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making noise

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  • Jurydoctor@aol.com
    ... [Non-text portions of this message have been removed]
    Message 1 of 1 , Jul 1, 2003
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      >
      > Going to trial soon I need your feedback ASAP.. Please..
      > thanks,
      > Amy
      >
      >
      >
      > This case involves the partial taking of land by the NCDOT for the widening
      > of I-85 in
      > >Durham, North Carolina
      > >
      > >Before: The property consists of about 4 acres and is improved with a 72
      > >unit apartment complex known as Forest Pointe Apartments. It was built in
      > 1985
      > >and has four 3-story buildings each with 18 one bedroom apartments (6 units
      >
      > >per floor). All the apartments are one bedroom. Owner has owned the
      > complex
      > >since 1995. At the time he purchased the apartments he did not know about
      > the
      > >road widening. There was a 40-60 foot wide thick buffer of mature trees
      > >between the apartments’ parking lot and I-85. The buildings were around 130
      > ’
      > >-150’ from the existing right of way for I-85. Some of the trees were on
      > the DOT
      > >’s existing right of way and some were on the Fortune Bay land. The
      > >apartments are garden style apartments with balconies approximately 12’x12’
      > in size.
      > > The setting was , kind of a leafy glade. I will try to e-mail you a
      > couple
      > >of photos. The grounds were well maintained. There was a gazebo, but no
      > >pool or clubhouse. The apartments rent for between $490 and $535 depending
      > on
      > >size, which rent is below market. The owner has kept the rents below
      > market
      > >to help prevent turnover and keep his vacancy rate low. From the time he
      > >bought the apartments in 1985 until construction began in 2001 the
      > apartments
      > >were consistently 98% or more occupied. They never had to give any rent
      > >incentives to entice renters. The property is next door to a shopping mall
      > and is
      > >adjacent to modest housing and some low income housing. Crime is not a
      > >problem. They are conveniently located, near the Major Hospital complex,
      > etc. The
      > >tenants are mainly white collar workers and graduate students. It was
      > >somewhat noisy, but not offensive and you could not see the traffic from
      > the
      > >apartments thanks to the tree buffer.
      > >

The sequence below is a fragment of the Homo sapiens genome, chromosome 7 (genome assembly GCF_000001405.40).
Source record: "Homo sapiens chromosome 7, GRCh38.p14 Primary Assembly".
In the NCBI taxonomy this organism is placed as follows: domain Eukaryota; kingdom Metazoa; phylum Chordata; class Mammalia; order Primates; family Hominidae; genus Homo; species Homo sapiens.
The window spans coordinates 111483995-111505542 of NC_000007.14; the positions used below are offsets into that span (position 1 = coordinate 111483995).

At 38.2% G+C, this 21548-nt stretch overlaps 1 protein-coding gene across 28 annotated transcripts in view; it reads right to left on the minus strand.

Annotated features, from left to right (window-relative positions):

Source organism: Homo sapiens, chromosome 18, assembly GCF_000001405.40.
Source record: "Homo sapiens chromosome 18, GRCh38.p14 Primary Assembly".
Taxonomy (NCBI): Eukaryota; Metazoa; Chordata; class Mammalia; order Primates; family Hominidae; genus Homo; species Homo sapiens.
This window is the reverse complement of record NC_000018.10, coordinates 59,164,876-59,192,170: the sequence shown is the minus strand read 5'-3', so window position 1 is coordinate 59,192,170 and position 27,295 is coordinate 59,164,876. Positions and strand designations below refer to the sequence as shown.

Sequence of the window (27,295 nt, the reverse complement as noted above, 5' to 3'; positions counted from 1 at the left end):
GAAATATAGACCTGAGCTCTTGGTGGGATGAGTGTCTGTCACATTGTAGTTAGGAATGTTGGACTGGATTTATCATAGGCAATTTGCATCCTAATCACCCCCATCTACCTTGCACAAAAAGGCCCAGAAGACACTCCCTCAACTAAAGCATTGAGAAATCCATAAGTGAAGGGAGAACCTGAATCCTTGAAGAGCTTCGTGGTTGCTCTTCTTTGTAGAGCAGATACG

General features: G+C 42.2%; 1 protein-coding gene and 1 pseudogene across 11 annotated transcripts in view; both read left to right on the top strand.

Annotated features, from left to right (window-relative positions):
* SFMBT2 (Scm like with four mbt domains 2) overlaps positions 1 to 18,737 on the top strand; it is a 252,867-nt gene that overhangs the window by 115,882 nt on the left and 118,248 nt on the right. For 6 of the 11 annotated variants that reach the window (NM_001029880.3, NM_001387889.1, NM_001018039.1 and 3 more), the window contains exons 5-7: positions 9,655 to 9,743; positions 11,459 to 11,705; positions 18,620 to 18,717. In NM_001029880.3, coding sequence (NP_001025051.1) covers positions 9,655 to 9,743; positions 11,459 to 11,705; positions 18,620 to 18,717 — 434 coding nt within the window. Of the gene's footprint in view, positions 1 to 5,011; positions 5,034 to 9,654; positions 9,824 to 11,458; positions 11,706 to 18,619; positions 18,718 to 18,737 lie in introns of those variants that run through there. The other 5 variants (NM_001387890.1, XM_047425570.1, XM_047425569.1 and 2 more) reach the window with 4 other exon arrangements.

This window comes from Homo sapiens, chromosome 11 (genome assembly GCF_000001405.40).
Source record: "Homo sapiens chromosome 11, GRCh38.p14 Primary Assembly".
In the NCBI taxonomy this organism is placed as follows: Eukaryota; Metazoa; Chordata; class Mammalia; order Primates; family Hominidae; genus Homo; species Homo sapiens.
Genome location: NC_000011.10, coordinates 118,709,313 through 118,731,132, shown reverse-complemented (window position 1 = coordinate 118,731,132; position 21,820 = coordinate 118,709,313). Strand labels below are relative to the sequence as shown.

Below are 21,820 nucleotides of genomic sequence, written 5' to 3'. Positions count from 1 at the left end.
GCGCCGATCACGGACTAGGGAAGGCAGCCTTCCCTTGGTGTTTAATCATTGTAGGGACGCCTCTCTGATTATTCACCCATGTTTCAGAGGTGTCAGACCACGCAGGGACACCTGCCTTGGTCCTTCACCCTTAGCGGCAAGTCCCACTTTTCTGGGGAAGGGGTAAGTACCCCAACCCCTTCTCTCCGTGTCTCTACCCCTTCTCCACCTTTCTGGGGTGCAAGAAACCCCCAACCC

> >
      > >
      > >After:
      >
      >
      > The taking consists of 2/10 of an acre, a strip approximately 8-22 feet
      > wide. As part of
      > >the talking the thick tree buffer has been removed. Oner planted some fast
      > >growing Leyland Cypress trees, but they do little to shield the property
      > from
      > >the view and sound of the traffic. He can’t really do more until the
      > >construction is completed. The occupancy rate fell to around 90% and they
      > have had
      > >to offer 2 months free rent as an incentive to get the occupancy back up.
      > >The DOT has built a 25 foot high brick noise wall for the houses next to
      > >Forest Pointe. The wall stops right at the Forest Pointe property
      > boundary. The
      > >DOT has also built an even higher noise wall (due to the bank) for the
      > houses
      > >and apartments directly across the highway. DOT will not build a noise
      > wall
      > >for Forest Pointe. The removal of the tree buffer and the erection of the
      > >sound wall across I-85 and next door have made it noisier at Forest Pointe.
      >
      > >The DOT did not take either of these factors into consideration in
      > determining
      > >whether to build a wall behind the apartments. The DOT states that the
      > >apartments don’t qualify for a noise wall because the apartments don’t
      > have
      > >significant outdoor activity, i.e. a pool. Because they don’t have
      > significant
      > >outdoor activity, they DOT uses internal noise levels, instead of exterior
      > noise
      > >levels. If they had used exterior noise levels the apartments would in all
      >
      > >likelihood qualify for a noise wall. The apartments across I-85 are getting
      > a
      > >wall apparently because one of the buildings is only 30 feet or so from the
      >
      > >new right of way and qualifies under the interior level. All other
      > adjacent
      > >states would have used exterior noise levels for garden style apartments.
      > >
      > >A local brick mason has estimated that it would cost $500,000 to build a
      > >similar noise wall across the Forest Pointe Apartments I-85 frontage. If
      > the
      > >wall were built you could not see the traffic. It wouldn’t be as nice as
      > the
      > >trees. Our appraiser estimates the damage at $800,000 based on a 1% change
      > in
      > >occupancy and using a slightly higher capitalization rate in the after
      > under
      > >the theory that the property is less marketable and less desirable. (The
      > >appraiser estimates that installing a thick buffer of Leyland Cypress would
      > cost
      > >$105,000, which is included in his damage figure.) The DOT estimates the
      > >damages to be $175,000 or so. their experts opine that the increased
      > vacancy
      > >is due to a downturn in the economy, that the taking is small, that the
      > >property was already next to I-85 and that at least half of the trees were
      > on their
      > >existing land.
      > >
      > >
      >
      >
      >



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